Tutoring is one of the 51 Alternatives, in the book. Here are two articles that are over-the-top:
South Korean Tutor Makes $4 Million A Year. Can You?
Meet The Guy Who Makes $1,000 An Hour Tutoring Kids Of Fortune 500 CEOs Over Skype
I know some people just want to make a few hundred bucks a month, just to make ends meet. That is fine. I’m all about diversifying revenue streams and minimizing risk, a la mutual fund concept.
But you can go bigger, if you want. These two tutors are making a lot more than the average tutor makes per hour/year.
How big are you dreaming?
One of the best articles I’ve read on making money on YouTube:
TOP MUSIC YOUTUBERS REVEAL THEIR SECRETS AT VIDCON
This is focused on making money as a musician, but anyone who wants to become a “YouTube Celebrity” should read this…
I love Ari’s description of the crowd… :p
Every once in a while I see the about.com expert list the writing jobs. They are out there… here’s a link: Writing Jobs for Bloggers Weekly List
I don’t know how good the quality of the work is, or what the pay is, but if you are looking for work, there’s a revolving, current list
Check out this article: How to make money as a politician? Write a book
I’ve made money from my books. What I like about this article is that it tells you how much each of these people made from their books. The money isn’t overwhelmingly impressive, but you can see how they make money, and on what topics. I’m not suggesting you need to be a politician in order to make money as an author… you can do better than these guys have. But this article gives you an idea of what you might be able to expect, financially.
Sometimes, you just gotta get that book out of your mind, even if it has nothing to do with money. But heck, if the money is there, why not work towards it?
Here’s something else: you might not make much money from your book(s), but the money might come from speaking, consulting, etc.
Carrie Young is the mastermind behind the Summer Strings Adventure Camp in Layton, Utah (just north of Salt Lake City). I love how she combines her passions and allows others to benefit. This looks like a wonderful fit for someone interested in music, youth, etc.
She says she wants people to know:
- The summer camp is for any child with 1 year experience, up to high school, and
- The concert is a free concert open to families with children of all ages to the community that is interactive, full of costumes, well known music, and fun activities for the kids, and
- There is a year round program for anyone interested in taking classes, being in a beginning orchestra, or wanting to be in a more advanced tour group not restricted by age and very affordable!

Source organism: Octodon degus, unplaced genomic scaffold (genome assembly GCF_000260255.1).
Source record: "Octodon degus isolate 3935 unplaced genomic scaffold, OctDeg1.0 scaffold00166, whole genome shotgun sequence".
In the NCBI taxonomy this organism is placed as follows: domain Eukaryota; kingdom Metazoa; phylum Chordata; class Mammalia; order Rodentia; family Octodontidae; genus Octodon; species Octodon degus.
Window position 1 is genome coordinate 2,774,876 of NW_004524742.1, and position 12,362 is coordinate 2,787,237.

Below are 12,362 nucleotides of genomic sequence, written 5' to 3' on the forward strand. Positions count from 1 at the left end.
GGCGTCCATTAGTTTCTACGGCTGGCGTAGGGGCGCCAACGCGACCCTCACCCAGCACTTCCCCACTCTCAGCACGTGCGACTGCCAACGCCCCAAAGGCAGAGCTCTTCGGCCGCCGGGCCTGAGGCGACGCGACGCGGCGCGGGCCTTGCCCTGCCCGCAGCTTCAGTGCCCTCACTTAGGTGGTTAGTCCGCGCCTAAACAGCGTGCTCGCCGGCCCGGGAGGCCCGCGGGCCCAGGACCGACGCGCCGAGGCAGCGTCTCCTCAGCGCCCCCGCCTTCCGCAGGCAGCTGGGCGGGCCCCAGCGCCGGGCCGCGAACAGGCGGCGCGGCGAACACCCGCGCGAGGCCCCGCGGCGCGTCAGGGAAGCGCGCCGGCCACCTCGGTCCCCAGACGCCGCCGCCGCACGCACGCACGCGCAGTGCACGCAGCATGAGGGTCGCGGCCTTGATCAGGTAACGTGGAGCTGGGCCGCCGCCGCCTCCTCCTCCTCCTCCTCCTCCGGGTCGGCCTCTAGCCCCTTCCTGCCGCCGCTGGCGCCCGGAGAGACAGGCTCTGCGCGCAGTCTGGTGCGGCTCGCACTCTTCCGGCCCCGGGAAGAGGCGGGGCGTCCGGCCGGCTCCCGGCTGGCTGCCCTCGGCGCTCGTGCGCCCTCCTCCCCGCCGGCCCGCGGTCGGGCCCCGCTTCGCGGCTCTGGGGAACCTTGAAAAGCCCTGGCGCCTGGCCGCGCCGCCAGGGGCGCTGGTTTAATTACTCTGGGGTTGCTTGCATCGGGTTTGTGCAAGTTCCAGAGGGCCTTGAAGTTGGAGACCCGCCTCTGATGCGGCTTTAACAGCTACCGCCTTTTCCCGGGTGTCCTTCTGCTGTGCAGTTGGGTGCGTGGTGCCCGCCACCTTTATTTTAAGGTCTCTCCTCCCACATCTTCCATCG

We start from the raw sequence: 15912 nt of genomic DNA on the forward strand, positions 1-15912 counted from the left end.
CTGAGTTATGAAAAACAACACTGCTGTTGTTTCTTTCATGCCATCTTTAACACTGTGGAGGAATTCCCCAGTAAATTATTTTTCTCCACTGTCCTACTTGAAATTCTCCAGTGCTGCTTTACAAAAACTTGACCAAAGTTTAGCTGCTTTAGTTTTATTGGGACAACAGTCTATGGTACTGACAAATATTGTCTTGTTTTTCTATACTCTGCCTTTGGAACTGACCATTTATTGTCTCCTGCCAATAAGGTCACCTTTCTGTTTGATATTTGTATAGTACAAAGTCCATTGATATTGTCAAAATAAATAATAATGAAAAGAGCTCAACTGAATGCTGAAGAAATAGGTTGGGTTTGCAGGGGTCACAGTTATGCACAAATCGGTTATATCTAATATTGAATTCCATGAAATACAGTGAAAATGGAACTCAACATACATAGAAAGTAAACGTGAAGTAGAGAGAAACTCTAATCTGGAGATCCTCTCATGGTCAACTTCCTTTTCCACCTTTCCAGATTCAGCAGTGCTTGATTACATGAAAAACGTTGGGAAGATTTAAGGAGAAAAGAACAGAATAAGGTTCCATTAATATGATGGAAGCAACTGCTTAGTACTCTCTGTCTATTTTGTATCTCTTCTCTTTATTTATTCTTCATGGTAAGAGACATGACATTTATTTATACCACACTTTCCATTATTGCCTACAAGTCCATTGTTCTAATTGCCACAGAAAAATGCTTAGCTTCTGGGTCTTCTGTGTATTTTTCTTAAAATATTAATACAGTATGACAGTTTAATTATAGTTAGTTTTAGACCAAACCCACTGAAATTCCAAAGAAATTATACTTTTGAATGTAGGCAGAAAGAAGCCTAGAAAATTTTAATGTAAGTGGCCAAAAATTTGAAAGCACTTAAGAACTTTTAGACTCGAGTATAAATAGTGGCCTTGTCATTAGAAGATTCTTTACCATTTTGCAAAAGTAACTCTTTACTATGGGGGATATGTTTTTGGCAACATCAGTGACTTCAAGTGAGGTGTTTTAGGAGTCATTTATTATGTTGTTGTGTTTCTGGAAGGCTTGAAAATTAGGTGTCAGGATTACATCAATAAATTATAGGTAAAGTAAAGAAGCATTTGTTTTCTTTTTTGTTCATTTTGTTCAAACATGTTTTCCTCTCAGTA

This website tells more about the camp, and has pictures from past years: Summer Strings Adventure Camp
This website shows the program objectives for the Orchestra Adventures: Orchestra Adventures
What are YOU passionate about? Is it something that other people want (for themselves, or their loved ones)? Can you appropriately put a value on it, and give the customer a terrific experience?
It looks like Carrie is doing a great job with this!
I love James Altucher’s work. Here is a very interesting slideshow he did titled 40 Alternatives to College.
It’s cool to think about all of these things, but as a dad of a girl who’s not that far away from college I’m not sure I’m behind all of them (at least, not for her). But many of these receive an enthusiastic AMEN! from me
Many years ago, at a previous company, I hired an I.T. intern to do work for me in Idaho. Mike was a cool guy, and I learned he and his wife would go to a local restaurant weekly to make animal balloons for tips. I thought it was cool, and he had a bit of the entrepreneurial bug.
His entrepreneurial journey took him on an interesting path… read about it here: West Jordan man selling a comical nuisance at $40 each
I think it’s awesome. Here’s his website: Curious Country Creations
Yeah, crazy, huh? What crazy idea do you have? Don’t let the label “crazy” keep you from moving forward on something that could be a significant revenue stream!
Of course grinding up dead crickets and adding that to food, specifically an energy bar (a too-crowded space, right?) won’t work.
Or…. wait… maybe it will work.
Check out this article: Utah entrepreneur makes energy bars from crickets
Pat Crowley is the person behind making this happen. He didn’t come up with the idea of eating crickets (which is down around the world, and has been done in my own backyard by my son and his friends a few years ago :p), but he executed the idea.
Sometimes we just need to take a crazy, crazy idea and make it happen.
Kudos to Pat, and the Chapul team, for moving forward on a crazy idea that is helping get crickets into the mouths of more people!
Read this cool post about Alexandra Levit’s experience with Jenny Applegate, a “Chicago stylist.”
Folks, there is a market for this! I wrote about it in the book
I know it is intimidating to “let someone in” to this very personal part of your life, but trust me, it feels so great to have someone who is savvy help you get what is right.
I hope that Priyanka Bakaya and Ben Coates become billionaires.
They have taken two huge global problems: overabundance of plastic waste and “shortage of” fuel, put them together, and are working towards solving both.
Read the entire, awesome, inspiring story here: Utah firm making crude oil from discarded plastic
Okay, so she has degrees from MIT and Stanford, and he is an engineer… and maybe you don’t have any of those credentials. But this isn’t about credentials – it is about finding solutions to problems.
Who’da thunk that two people would have the audacity to be on the path to solving to huge global issues, and creating wealth in the process?
Learn more at their website.
Here’s some cool press in Forbes.